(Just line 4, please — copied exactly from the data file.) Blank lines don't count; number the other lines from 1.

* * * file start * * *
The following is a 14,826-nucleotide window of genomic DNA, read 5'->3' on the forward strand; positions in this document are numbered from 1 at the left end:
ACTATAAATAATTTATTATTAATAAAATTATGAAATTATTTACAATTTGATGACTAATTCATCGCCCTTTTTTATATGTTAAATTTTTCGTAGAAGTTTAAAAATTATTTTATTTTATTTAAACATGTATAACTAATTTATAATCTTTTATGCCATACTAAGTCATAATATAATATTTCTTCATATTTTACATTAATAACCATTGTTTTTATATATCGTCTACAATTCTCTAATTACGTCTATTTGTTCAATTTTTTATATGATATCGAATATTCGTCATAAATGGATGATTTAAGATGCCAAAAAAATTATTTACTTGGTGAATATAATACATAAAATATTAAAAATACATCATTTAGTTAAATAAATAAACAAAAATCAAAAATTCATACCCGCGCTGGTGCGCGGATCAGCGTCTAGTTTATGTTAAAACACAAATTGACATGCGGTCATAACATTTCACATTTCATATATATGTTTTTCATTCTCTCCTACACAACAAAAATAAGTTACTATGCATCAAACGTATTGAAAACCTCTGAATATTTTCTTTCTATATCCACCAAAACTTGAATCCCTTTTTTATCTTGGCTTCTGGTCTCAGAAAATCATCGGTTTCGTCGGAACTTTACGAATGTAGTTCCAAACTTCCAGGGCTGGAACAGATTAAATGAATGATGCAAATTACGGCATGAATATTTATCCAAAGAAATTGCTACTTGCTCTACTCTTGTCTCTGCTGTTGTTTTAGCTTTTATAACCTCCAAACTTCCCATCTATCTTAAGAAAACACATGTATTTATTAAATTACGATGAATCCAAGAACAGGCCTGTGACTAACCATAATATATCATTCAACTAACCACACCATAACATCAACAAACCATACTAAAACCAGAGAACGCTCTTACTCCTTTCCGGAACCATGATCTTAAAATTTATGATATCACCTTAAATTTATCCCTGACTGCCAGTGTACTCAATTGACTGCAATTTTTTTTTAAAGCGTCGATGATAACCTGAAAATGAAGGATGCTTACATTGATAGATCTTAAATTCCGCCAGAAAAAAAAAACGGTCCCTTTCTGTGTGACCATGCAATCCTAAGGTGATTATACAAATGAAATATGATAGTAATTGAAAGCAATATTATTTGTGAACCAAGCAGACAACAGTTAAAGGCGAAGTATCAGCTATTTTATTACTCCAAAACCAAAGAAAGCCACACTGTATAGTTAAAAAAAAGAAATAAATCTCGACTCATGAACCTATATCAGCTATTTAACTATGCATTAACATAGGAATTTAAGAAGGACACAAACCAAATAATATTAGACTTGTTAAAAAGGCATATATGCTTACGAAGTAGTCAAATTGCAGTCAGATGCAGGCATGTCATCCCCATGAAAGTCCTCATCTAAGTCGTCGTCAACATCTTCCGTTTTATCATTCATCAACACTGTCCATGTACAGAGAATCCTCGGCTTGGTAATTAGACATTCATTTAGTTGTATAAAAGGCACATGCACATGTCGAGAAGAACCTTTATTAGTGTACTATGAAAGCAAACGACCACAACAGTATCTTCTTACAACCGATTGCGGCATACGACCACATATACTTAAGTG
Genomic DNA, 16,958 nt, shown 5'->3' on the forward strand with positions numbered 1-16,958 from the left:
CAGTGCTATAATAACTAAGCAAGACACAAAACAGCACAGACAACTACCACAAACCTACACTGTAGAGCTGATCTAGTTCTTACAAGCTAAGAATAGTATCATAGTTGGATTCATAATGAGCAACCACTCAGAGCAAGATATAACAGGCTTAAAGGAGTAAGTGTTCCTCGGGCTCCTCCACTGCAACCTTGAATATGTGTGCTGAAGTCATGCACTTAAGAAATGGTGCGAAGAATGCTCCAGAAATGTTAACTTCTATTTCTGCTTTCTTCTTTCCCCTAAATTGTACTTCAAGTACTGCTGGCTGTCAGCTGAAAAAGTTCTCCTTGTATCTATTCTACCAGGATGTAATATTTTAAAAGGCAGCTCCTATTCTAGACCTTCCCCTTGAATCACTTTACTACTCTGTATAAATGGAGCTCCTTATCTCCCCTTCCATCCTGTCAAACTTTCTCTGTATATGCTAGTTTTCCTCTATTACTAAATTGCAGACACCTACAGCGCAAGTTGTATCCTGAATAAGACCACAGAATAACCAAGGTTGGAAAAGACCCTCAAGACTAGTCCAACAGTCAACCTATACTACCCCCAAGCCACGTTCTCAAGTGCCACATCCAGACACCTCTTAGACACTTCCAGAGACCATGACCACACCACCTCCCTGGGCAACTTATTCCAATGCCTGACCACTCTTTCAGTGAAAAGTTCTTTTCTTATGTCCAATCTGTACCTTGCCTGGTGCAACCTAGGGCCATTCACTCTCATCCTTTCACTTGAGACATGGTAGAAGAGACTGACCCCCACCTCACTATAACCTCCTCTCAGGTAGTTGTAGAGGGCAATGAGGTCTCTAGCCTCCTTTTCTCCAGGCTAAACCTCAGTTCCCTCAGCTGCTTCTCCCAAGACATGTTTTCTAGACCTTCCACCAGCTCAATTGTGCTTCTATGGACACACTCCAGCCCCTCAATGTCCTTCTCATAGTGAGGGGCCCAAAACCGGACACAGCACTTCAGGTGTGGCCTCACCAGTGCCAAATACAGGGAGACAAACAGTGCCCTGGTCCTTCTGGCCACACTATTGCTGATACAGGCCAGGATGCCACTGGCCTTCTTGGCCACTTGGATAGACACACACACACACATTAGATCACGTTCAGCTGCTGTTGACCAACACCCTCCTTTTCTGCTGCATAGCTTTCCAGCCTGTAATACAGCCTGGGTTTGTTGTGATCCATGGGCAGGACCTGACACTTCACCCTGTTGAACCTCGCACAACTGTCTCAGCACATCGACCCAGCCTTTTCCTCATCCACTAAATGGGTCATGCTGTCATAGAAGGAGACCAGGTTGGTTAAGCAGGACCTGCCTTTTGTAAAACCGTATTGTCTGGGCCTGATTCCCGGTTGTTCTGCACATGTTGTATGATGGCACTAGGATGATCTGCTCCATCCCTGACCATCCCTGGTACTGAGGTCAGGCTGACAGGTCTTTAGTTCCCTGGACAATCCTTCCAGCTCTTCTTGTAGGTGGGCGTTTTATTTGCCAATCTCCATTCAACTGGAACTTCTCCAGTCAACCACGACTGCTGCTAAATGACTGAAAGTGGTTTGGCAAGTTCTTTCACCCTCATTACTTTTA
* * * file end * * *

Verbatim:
CAGTGCTATAATAACTAAGCAAGACACAAAACAGCACAGACAACTACCACAAACCTACACTGTAGAGCTGATCTAGTTCTTACAAGCTAAGAATAGTATCATAGTTGGATTCATAATGAGCAACCACTCAGAGCAAGATATAACAGGCTTAAAGGAGTAAGTGTTCCTCGGGCTCCTCCACTGCAACCTTGAATATGTGTGCTGAAGTCATGCACTTAAGAAATGGTGCGAAGAATGCTCCAGAAATGTTAACTTCTATTTCTGCTTTCTTCTTTCCCCTAAATTGTACTTCAAGTACTGCTGGCTGTCAGCTGAAAAAGTTCTCCTTGTATCTATTCTACCAGGATGTAATATTTTAAAAGGCAGCTCCTATTCTAGACCTTCCCCTTGAATCACTTTACTACTCTGTATAAATGGAGCTCCTTATCTCCCCTTCCATCCTGTCAAACTTTCTCTGTATATGCTAGTTTTCCTCTATTACTAAATTGCAGACACCTACAGCGCAAGTTGTATCCTGAATAAGACCACAGAATAACCAAGGTTGGAAAAGACCCTCAAGACTAGTCCAACAGTCAACCTATACTACCCCCAAGCCACGTTCTCAAGTGCCACATCCAGACACCTCTTAGACACTTCCAGAGACCATGACCACACCACCTCCCTGGGCAACTTATTCCAATGCCTGACCACTCTTTCAGTGAAAAGTTCTTTTCTTATGTCCAATCTGTACCTTGCCTGGTGCAACCTAGGGCCATTCACTCTCATCCTTTCACTTGAGACATGGTAGAAGAGACTGACCCCCACCTCACTATAACCTCCTCTCAGGTAGTTGTAGAGGGCAATGAGGTCTCTAGCCTCCTTTTCTCCAGGCTAAACCTCAGTTCCCTCAGCTGCTTCTCCCAAGACATGTTTTCTAGACCTTCCACCAGCTCAATTGTGCTTCTATGGACACACTCCAGCCCCTCAATGTCCTTCTCATAGTGAGGGGCCCAAAACCGGACACAGCACTTCAGGTGTGGCCTCACCAGTGCCAAATACAGGGAGACAAACAGTGCCCTGGTCCTTCTGGCCACACTATTGCTGATACAGGCCAGGATGCCACTGGCCTTCTTGGCCACTTGGATAGACACACACACACACATTAGATCACGTTCAGCTGCTGTTGACCAACACCCTCCTTTTCTGCTGCATAGCTTTCCAGCCTGTAATACAGCCTGGGTTTGTTGTGATCCATGGGCAGGACCTGACACTTCACCCTGTTGAACCTCGCACAACTGTCTCAGCACATCGACCCAGCCTTTTCCTCATCCACTAAATGGGTCATGCTGTCATAGAAGGAGACCAGGTTGGTTAAGCAGGACCTGCCTTTTGTAAAACCGTATTGTCTGGGCCTGATTCCCGGTTGTTCTGCACATGTTGTATGATGGCACTAGGATGATCTGCTCCATCCCTGACCATCCCTGGTACTGAGGTCAGGCTGACAGGTCTTTAGTTCCCTGGACAATCCTTCCAGCTCTTCTTGTAGGTGGGCGTTTTATTTGCCAATCTCCATTCAACTGGAACTTCTCCAGTCAACCACGACTGCTGCTAAATGACTGAAAGTGGTTTGGCAAGTTCTTTCACCCTCATTACTTTTA